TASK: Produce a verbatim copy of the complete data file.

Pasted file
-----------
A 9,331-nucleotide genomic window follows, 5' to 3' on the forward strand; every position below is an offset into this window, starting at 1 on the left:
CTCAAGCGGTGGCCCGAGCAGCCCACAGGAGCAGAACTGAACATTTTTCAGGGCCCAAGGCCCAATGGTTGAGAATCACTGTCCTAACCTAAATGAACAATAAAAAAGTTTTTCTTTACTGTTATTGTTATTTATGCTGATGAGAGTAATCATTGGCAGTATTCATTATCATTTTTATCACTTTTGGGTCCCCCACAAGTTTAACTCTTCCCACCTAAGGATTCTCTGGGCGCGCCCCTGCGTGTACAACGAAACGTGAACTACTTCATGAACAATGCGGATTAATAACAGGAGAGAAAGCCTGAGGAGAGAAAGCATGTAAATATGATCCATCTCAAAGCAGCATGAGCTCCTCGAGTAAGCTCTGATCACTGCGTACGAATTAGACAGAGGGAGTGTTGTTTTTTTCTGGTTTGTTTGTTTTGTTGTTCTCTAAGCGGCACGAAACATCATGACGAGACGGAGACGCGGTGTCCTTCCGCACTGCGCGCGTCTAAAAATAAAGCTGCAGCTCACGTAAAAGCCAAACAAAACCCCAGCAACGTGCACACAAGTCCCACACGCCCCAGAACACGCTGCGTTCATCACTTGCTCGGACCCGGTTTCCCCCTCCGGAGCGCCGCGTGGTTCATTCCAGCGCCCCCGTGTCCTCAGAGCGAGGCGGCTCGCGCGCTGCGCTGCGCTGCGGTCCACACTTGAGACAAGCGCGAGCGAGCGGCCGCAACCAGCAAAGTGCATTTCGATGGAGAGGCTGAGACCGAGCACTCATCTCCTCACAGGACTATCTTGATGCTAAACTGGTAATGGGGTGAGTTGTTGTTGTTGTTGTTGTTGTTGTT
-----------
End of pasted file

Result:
A 9,331-nucleotide genomic window follows, 5' to 3' on the forward strand; every position below is an offset into this window, starting at 1 on the left:
CTCAAGCGGTGGCCCGAGCAGCCCACAGGAGCAGAACTGAACATTTTTCAGGGCCCAAGGCCCAATGGTTGAGAATCACTGTCCTAACCTAAATGAACAATAAAAAAGTTTTTCTTTACTGTTATTGTTATTTATGCTGATGAGAGTAATCATTGGCAGTATTCATTATCATTTTTATCACTTTTGGGTCCCCCACAAGTTTAACTCTTCCCACCTAAGGATTCTCTGGGCGCGCCCCTGCGTGTACAACGAAACGTGAACTACTTCATGAACAATGCGGATTAATAACAGGAGAGAAAGCCTGAGGAGAGAAAGCATGTAAATATGATCCATCTCAAAGCAGCATGAGCTCCTCGAGTAAGCTCTGATCACTGCGTACGAATTAGACAGAGGGAGTGTTGTTTTTTTCTGGTTTGTTTGTTTTGTTGTTCTCTAAGCGGCACGAAACATCATGACGAGACGGAGACGCGGTGTCCTTCCGCACTGCGCGCGTCTAAAAATAAAGCTGCAGCTCACGTAAAAGCCAAACAAAACCCCAGCAACGTGCACACAAGTCCCACACGCCCCAGAACACGCTGCGTTCATCACTTGCTCGGACCCGGTTTCCCCCTCCGGAGCGCCGCGTGGTTCATTCCAGCGCCCCCGTGTCCTCAGAGCGAGGCGGCTCGCGCGCTGCGCTGCGCTGCGGTCCACACTTGAGACAAGCGCGAGCGAGCGGCCGCAACCAGCAAAGTGCATTTCGATGGAGAGGCTGAGACCGAGCACTCATCTCCTCACAGGACTATCTTGATGCTAAACTGGTAATGGGGTGAGTTGTTGTTGTTGTTGTTGTTGTTGTT